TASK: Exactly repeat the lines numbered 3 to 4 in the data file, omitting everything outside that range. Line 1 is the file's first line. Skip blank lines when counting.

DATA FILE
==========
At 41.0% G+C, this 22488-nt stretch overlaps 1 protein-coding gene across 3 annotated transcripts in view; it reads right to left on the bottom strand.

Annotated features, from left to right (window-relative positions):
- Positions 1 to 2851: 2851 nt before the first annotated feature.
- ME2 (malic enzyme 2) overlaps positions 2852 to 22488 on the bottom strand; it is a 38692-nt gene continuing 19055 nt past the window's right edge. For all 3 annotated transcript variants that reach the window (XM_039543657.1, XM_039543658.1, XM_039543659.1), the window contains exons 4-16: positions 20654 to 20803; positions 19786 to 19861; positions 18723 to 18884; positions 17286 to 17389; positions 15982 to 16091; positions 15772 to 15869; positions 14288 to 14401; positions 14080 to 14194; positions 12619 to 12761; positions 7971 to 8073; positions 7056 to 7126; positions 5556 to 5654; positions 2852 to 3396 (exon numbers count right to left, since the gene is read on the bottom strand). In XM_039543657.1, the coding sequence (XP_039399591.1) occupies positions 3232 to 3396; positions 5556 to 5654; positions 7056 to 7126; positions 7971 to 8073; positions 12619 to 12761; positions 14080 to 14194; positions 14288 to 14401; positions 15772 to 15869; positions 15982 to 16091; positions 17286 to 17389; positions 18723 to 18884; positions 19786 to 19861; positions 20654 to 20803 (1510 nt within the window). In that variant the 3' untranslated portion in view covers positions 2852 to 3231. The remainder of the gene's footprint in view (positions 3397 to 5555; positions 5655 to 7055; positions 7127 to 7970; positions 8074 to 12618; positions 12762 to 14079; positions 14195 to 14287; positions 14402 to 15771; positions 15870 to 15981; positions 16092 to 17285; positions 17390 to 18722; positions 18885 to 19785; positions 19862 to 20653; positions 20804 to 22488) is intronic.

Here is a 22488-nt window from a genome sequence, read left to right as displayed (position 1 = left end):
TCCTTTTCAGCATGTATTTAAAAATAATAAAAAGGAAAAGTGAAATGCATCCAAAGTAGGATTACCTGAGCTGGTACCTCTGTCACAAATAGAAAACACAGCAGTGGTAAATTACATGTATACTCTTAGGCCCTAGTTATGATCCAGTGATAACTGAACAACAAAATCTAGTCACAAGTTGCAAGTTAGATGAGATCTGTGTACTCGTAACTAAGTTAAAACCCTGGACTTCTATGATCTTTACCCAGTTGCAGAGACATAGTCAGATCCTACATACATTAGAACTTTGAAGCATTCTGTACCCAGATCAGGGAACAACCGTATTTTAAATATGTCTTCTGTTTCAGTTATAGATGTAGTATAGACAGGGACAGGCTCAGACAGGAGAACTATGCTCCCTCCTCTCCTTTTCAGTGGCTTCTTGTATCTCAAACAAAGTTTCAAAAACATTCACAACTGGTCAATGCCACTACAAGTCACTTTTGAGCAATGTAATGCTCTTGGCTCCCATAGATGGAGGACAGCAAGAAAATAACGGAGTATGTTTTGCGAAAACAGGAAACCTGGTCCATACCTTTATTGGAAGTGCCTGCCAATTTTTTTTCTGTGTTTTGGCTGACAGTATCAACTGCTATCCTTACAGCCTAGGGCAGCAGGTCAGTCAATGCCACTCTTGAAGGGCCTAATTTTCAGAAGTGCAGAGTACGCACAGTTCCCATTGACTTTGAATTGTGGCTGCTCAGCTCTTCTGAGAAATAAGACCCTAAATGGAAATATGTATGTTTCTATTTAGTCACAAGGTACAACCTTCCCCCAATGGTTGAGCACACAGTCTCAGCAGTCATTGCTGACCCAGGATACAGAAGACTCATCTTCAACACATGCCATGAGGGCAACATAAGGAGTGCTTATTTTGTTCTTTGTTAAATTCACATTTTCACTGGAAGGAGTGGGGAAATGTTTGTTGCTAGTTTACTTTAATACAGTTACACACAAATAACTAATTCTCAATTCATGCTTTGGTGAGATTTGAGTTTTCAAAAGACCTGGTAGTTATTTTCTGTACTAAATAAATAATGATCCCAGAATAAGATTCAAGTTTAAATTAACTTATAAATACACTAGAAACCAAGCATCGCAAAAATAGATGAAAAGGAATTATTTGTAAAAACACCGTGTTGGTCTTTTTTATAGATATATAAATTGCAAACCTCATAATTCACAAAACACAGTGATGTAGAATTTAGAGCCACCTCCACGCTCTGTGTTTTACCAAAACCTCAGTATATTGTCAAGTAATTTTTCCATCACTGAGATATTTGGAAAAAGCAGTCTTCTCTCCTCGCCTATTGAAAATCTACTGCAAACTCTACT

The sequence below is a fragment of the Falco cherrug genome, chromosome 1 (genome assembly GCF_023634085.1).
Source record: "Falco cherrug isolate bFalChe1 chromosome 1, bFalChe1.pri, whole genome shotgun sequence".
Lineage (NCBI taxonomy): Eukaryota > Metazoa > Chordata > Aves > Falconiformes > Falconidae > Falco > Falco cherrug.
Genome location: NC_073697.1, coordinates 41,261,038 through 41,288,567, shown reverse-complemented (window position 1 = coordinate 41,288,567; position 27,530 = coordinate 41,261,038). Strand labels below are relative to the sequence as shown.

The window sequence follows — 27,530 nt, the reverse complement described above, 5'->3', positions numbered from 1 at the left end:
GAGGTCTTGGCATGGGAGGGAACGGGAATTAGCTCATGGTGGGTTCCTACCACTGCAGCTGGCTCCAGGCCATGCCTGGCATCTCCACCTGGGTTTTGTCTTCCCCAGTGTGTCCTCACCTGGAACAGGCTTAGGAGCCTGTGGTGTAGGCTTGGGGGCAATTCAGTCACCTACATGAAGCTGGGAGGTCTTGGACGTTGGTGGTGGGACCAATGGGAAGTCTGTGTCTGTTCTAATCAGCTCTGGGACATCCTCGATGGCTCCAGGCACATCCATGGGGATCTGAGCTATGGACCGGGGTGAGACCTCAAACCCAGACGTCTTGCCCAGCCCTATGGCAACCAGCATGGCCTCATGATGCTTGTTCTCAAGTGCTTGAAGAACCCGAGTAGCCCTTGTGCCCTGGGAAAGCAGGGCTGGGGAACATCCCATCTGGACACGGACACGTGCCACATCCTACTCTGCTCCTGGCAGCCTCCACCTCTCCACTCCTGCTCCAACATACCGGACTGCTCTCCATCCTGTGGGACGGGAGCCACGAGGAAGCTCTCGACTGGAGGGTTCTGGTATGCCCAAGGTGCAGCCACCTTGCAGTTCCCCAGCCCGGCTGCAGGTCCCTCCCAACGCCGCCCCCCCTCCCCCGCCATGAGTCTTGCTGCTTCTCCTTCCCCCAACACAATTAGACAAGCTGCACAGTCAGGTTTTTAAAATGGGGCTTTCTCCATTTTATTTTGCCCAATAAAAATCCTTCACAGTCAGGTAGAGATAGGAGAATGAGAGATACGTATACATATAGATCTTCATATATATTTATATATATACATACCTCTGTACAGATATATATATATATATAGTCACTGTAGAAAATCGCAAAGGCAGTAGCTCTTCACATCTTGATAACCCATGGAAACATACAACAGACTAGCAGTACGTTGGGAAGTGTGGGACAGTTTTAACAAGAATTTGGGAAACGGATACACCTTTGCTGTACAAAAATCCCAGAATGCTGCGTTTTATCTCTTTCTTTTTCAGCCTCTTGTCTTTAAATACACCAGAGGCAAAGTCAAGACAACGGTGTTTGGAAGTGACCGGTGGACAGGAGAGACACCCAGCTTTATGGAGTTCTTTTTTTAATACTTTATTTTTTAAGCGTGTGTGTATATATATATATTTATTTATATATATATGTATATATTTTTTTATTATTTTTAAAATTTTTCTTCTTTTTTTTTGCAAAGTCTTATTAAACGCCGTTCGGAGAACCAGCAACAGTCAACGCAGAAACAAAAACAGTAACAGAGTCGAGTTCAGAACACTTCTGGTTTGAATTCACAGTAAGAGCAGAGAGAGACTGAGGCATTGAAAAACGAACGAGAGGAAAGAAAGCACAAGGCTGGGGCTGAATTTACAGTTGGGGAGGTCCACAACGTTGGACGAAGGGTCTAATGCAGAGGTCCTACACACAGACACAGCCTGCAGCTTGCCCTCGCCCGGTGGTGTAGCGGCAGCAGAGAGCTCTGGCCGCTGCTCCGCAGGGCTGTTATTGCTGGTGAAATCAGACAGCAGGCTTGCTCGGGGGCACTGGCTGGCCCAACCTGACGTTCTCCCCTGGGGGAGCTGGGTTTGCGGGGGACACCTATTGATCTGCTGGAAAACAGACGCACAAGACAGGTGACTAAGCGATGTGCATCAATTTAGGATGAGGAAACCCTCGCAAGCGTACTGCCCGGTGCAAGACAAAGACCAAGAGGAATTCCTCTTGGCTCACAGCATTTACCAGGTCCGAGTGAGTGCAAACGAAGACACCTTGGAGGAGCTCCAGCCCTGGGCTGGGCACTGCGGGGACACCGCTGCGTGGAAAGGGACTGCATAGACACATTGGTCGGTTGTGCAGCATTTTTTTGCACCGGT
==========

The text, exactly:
- Positions 1 to 2851: 2851 nt before the first annotated feature.
- ME2 (malic enzyme 2) overlaps positions 2852 to 22488 on the bottom strand; it is a 38692-nt gene continuing 19055 nt past the window's right edge. For all 3 annotated transcript variants that reach the window (XM_039543657.1, XM_039543658.1, XM_039543659.1), the window contains exons 4-16: positions 20654 to 20803; positions 19786 to 19861; positions 18723 to 18884; positions 17286 to 17389; positions 15982 to 16091; positions 15772 to 15869; positions 14288 to 14401; positions 14080 to 14194; positions 12619 to 12761; positions 7971 to 8073; positions 7056 to 7126; positions 5556 to 5654; positions 2852 to 3396 (exon numbers count right to left, since the gene is read on the bottom strand). In XM_039543657.1, the coding sequence (XP_039399591.1) occupies positions 3232 to 3396; positions 5556 to 5654; positions 7056 to 7126; positions 7971 to 8073; positions 12619 to 12761; positions 14080 to 14194; positions 14288 to 14401; positions 15772 to 15869; positions 15982 to 16091; positions 17286 to 17389; positions 18723 to 18884; positions 19786 to 19861; positions 20654 to 20803 (1510 nt within the window). In that variant the 3' untranslated portion in view covers positions 2852 to 3231. The remainder of the gene's footprint in view (positions 3397 to 5555; positions 5655 to 7055; positions 7127 to 7970; positions 8074 to 12618; positions 12762 to 14079; positions 14195 to 14287; positions 14402 to 15771; positions 15870 to 15981; positions 16092 to 17285; positions 17390 to 18722; positions 18885 to 19785; positions 19862 to 20653; positions 20804 to 22488) is intronic.